for my sermon this morning (and for this coming wednesday), i preached about rocks.
the gospel text is matt 16, where simon peter confesses that Jesus is the messiah, and then Jesus calls him the “rock” aka petros aka peter…
here are some thoughts about rocks:
I’m not a person who really knows a lot about rocks. I’ve never understood why people are so interested in collecting them, buying the books to find out what kind of rock is what and why it matters so much. In my mind, all rocks are basically the same unless it happens to have a fun shape or a pretty color or comes from a special place. Some rocks hold a special place simply because of my fondness for their shape or color or the fact that they serve as a [cheap] souvenir.
But for the most part: A rock is a rock.
Rocks can be annoying and yet useful. I think of the fields where I’ve seen rocks piled high so that they are not in the rest of the soil. Farmers move the rocks out of their way so that they can better plant crops. This is a phenomenon across the world. In Ireland, the farmers took time to move the rocks and stack them up. Only unlike the field along Hwy 1 north of Binford where the giant boulders are piled up in several piles, Irish farmers use the rocks as fences.
In one of my trips through the Irish countryside, I learned that people don’t just leave them alone. Part of the appeal is that the fence can be pushed over to make a way, much like opening a gate. Then they simply restack the rocks. And to my eye, I would never be able to guess where in the fenceline the gate had been. It’s amazing how Americans are able to claim that barbed wire fences changed so much of history, while in Ireland, it was all about the rocks.
And those rocks are still there, even if not in the same order.
The fences may have been pushed down but are always rebuilt using the same rocks as before. The fence may not look identical, but the same foundation is still there. Rocks serve a purpose. The rock is a foundation for Irish fences that has endured centuries and millennia.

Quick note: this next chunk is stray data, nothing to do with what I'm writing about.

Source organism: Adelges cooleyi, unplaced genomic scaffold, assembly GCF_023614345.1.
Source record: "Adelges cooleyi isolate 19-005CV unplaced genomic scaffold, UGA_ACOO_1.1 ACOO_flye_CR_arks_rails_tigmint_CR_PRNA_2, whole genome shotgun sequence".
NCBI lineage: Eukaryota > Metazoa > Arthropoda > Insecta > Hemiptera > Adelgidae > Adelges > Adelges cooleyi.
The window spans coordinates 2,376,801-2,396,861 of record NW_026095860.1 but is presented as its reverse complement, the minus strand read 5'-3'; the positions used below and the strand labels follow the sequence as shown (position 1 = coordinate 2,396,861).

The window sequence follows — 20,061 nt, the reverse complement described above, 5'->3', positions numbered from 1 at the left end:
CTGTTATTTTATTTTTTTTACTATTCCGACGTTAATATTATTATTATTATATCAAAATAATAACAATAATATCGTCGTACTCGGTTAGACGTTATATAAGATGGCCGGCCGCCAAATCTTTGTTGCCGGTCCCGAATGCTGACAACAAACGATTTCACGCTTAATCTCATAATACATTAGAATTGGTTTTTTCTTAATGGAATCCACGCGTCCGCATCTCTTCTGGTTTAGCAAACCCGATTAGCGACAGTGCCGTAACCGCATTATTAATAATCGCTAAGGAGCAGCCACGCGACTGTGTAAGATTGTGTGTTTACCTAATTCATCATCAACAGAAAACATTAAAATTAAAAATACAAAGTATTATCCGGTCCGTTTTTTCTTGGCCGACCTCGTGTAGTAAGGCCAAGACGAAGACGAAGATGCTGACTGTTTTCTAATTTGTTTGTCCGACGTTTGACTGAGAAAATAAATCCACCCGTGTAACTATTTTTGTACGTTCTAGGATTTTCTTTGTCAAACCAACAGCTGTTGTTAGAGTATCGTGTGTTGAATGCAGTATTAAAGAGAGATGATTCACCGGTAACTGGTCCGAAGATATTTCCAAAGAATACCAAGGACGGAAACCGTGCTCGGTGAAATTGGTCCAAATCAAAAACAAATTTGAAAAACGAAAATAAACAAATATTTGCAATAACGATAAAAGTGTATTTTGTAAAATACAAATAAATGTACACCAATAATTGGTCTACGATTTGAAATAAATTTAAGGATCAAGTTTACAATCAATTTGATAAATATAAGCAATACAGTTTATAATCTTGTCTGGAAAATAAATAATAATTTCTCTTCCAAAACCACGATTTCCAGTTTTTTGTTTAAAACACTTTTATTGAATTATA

A rock is old. While it can be altered or destroyed, it is not easily changed. It takes time for any change. Think of a smooth stone you can find in or near water. The water over years has smoothed away any rough edges. Or think of how plant roots can slowly break apart a rock. Buildings and monuments that were made of rock have endured and remain standing after the passing of time, even if they may not look as they did at the beginning. But rock endures.
So today, when we read about the man who is called rock, it is important to figure out what about him is going to last for centuries.
For most of his life, he was Simon. All of a sudden, he is called Petros aka rock. And it’s quite a nickname.
It could be a funny nickname, referring to how hard-headed he can be. This is the man who seems to be messing up in every story we hear about him. He jumps into situations where he shouldn’t be. He stumbles around while saying silly things. He is constantly learning through making mistakes. He is basically a rock when it comes to learning.
But in our story, Peter is the one who ultimately gets it.
Today we read the one story that seems to make up for all his hardheaded mistakes in other stories. We read about how he is the one able to recognize that Jesus is the Messiah. And this is key.
The gospel lesson includes the list that the disciples spout off as they repeat what they have heard others say. But in the end, Peter is the one who confesses Christ.
But what is the rock upon which the new church is found founded: Peter the person or Peter’s confession?
Peter the person is not an ideal person to found a church. This particular rock is not always steadfast in his wisdom. He will never be able to endure for generations. As a human being, he is faulty and full of mistakes. He died and his body is no more.
But his confession has withstood the test of time. What wisdom he possessed has become essential to a large church across the world. Peter the person may not be a wise choice to found a church upon, but his confession makes sense as the bedrock upon which a new church can rest.